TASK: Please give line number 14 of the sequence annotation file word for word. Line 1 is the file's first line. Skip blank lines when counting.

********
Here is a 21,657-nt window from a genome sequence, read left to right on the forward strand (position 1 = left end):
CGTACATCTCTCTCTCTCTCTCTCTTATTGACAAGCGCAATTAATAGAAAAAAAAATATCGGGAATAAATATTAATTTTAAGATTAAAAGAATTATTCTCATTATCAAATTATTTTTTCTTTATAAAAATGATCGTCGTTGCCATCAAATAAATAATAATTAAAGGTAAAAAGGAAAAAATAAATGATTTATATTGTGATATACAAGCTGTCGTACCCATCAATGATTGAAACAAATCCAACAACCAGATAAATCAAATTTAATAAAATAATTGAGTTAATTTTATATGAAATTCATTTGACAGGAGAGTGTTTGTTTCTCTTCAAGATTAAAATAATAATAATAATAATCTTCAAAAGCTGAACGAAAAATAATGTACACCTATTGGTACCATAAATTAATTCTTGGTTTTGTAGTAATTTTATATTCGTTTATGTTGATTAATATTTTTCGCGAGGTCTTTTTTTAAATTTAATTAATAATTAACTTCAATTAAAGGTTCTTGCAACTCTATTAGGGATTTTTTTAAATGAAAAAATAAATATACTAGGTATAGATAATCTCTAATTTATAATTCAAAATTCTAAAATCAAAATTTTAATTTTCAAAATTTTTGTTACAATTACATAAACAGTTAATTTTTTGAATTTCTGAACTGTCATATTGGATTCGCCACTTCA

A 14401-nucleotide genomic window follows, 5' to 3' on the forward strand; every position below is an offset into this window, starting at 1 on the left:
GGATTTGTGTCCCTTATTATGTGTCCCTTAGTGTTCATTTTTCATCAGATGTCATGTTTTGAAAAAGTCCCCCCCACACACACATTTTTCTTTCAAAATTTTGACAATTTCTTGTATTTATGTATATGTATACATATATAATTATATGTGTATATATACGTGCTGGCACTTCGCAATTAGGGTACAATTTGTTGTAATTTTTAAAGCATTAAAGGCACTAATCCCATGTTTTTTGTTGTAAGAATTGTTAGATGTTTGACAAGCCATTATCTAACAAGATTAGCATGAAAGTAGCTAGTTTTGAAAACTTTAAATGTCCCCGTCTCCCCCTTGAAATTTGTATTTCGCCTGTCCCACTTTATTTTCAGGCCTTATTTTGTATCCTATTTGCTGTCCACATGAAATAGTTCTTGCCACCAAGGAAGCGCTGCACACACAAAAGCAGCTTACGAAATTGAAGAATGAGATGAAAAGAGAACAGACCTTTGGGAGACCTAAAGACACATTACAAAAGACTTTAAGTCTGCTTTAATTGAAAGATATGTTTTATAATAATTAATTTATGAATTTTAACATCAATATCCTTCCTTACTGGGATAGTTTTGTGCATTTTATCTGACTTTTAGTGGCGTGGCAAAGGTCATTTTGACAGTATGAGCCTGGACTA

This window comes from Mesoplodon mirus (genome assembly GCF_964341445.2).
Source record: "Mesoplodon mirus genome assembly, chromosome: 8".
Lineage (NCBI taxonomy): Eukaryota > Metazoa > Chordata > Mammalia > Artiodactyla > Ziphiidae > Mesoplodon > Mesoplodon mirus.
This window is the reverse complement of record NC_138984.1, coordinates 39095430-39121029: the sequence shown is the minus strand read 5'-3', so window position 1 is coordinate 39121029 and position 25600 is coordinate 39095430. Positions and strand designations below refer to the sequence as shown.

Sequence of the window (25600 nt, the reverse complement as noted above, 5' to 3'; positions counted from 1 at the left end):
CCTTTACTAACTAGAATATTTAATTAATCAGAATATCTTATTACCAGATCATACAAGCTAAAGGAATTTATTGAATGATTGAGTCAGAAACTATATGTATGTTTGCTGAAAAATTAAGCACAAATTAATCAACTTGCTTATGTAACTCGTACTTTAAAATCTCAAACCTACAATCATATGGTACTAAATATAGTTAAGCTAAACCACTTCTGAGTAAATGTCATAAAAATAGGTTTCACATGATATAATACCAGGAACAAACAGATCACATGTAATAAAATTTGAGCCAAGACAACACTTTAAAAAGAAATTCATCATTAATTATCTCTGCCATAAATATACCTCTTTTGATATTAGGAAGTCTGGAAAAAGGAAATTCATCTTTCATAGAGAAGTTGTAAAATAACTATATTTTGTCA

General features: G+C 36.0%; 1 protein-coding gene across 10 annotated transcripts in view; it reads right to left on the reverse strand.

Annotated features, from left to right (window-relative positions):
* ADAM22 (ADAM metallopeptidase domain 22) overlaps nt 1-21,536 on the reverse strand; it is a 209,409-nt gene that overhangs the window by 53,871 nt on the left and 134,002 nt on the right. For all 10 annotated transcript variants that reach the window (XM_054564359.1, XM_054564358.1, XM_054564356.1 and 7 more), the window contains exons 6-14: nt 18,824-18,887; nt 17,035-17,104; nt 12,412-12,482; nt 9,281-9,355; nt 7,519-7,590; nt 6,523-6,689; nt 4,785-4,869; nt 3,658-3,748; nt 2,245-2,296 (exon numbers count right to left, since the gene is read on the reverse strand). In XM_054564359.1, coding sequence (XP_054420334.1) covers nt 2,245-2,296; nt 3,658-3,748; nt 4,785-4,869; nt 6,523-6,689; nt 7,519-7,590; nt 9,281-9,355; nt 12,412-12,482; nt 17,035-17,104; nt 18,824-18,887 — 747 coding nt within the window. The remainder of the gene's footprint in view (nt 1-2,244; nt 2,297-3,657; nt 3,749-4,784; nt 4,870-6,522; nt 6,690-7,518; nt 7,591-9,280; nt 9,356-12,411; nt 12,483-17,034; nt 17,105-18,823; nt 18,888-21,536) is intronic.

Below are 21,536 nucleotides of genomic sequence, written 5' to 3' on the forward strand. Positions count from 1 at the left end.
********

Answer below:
Below are 21,536 nucleotides of genomic sequence, written 5' to 3' on the forward strand. Positions count from 1 at the left end.